What is Radio Frequency Identification?
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What is RFID?

RFID stands for Radio Frequency Identification. RFID is a method of transfering data wirelessly through the use of radio waves. Whether you know it or not, you are likely surrounded by RFID technology... it's in your credit cards, smartphones, key fobs, passports, at most retail stores and more. An RFID system generally consists of three components: RFID tags, RFID readers and RFID antennae. RFID tags act similar to a barcode however RFID tags can be scanned from greater distances, through objects and without a direct line of sight between the reader and the tag. The RFID reader and the connected antennae are able to "see" the tag while it is within an antenna's radio frequency field.



RFID tags typically come in three forms: Ultra-High Frequency, High Frequency and Low Frequency. Each tag consists of its own antenna used to send and receive data and a tiny chip that stores data, the tag's unique "barcode" number. When a tag enters an RFID field, the tag receives the radio frequency in the form of energy. The energy is used to power the RFID chip where its data is retrieved and sent back through the tag's antenna to the RFID antennae and reader. RFID tags can be custom encoded with data and come in all shapes and sizes to accomodate different use cases and applications. Learn more about our custom RFID tag printing & encoding services here and see Snively's own custom RFID tag, the Barette 2600.

Ultra-High Frequency

  • 860 - 960 MHz
  • The most common type of tag when using RFID technologies. UHF tags are either active or passive. Active tags utilize a battery to increase read range and increase storage capacity. Passive tags do not require a battery and rely solely on the power received though the radio frequencies from the reader.

High Frequency

  • 13.56 MHz
  • Most commonly associated with Near Field Communication (NFC). NFC offers a very short read range but with larger storage capacities. Inter-device communication and data transfer is also acheiveable through NFC. Most of today's modern smartphones contain a NFC reader to enable features like Apple Pay and Google Wallet

Low Frequency

  • 30 - 300 kHz
  • Low Frequency RFID tags are generally used in livestock tracking and access control systems. LF tags generally provide short read ranges and a relatively small amount of data storage.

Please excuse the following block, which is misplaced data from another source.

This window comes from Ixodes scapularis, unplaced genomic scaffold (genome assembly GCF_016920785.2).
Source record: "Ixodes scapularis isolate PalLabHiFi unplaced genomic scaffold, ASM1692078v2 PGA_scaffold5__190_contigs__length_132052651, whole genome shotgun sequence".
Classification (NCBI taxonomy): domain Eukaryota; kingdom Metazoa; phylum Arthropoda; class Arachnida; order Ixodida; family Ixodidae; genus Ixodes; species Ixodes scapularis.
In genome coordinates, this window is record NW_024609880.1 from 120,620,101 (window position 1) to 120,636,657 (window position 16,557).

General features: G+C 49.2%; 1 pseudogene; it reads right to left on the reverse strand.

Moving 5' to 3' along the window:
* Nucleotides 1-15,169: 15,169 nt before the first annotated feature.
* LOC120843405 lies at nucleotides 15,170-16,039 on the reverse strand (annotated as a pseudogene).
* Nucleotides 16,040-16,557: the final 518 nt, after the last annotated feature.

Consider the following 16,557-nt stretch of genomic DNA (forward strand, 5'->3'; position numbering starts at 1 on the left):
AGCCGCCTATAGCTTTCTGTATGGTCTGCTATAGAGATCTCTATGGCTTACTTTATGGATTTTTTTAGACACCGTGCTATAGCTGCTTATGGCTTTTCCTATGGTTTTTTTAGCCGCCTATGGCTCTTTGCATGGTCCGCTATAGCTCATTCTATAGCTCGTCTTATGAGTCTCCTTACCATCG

RFID Readers

RFID readers are the brains of an RFID system. They are the devices that generate and receive the radio waves carrying data that bounce between the RFID tags and the reader's antennae. There are different readers for each of the different tag types. For instance, a UHF RFID reader can only read UHF RFID tags. Readers also come in a variety of form factors. Typically, there are Fixed, Gateway and Mobile RFID readers. Depending on the environment, each type of reader can provide their own unique benefits. Shop our RFID readers here.

Fixed Readers

  • Fixed reader configurations can be easily customized to suit a variety of different scenarios and dynamic environments. Fixed readers require peripheral antennae and antenna cables to communicate with nearby RFID tags. Depending on how many antenna ports are on a reader, multiple antennas can be attached.

Gateway Readers

  • Gateway readers are fixed readers housed in an enclosure with its designated antennae. Gateway readers have become more sophisticated over the years and can provide excellent, directional RF coverage. They also come in elegant enclosures, perfect for customer-facing environments.

Mobile Readers

  • Mobile RFID readers usually contain a single antenna and run off battery power. Most mobile RFID readers are integrated into a mobile computer or come in the form of a sled that can attach to smartphones and other mobile devices. Mobile readers are great for rapid inventory and other manufacturing workflows.

RFID Antennae

All RFID readers, and even RFID tags use antennae. RFID antennae convert the reader's signals into radio waves that are picked up by RFID tags. For fixed readers, antennae attach to the reader like speakers attach to a stereo. Depending on how many ports a reader has, they can support up to 32 antennae. Antennae can then be attenuated to various power levels just like the speaker volume can be turned up and down. The higher the attenuation, the more powerful the radio field and read distance. Antennae come in several types and form factors depending on your specific application. Shop our RFID antennae here.

Linear Polarized Antennae

  • Linear Polarized antennae emits radio waves in a linear fashion, on a single, vertical or horizontal plane. Linear antennae tend to have greater read ranges over other antennae types. Linear antennae are sensitive to tag orientation. RFID tags must be properly oriented with the antennna, meaning the tag must on the same plane as the radio waves.

Circular Polarized Antennae

  • Circular Polarized antennae disperse radio waves in a conical pattern covering both horizontal and vertical planes. Because of the horizontal and vertical coverage, circular polarized antennae are not sensitive to tag orientation, meaning the tag can be oriented in any direction within the RF field and still be read. Circular antennae experience great read ranges but usually do not read as far as linear antennas.

Near-Field Antennae

  • Near-field antennae are not polarized as they only use magnetic fields for communication. They provide a short, constant read zone with virtually no "dead zones". Near-field antennae are great for applications where a short, reliable read range is required. Near-field antennae are also more less effected by metals and liquids that can interfere with electromagnetic fields.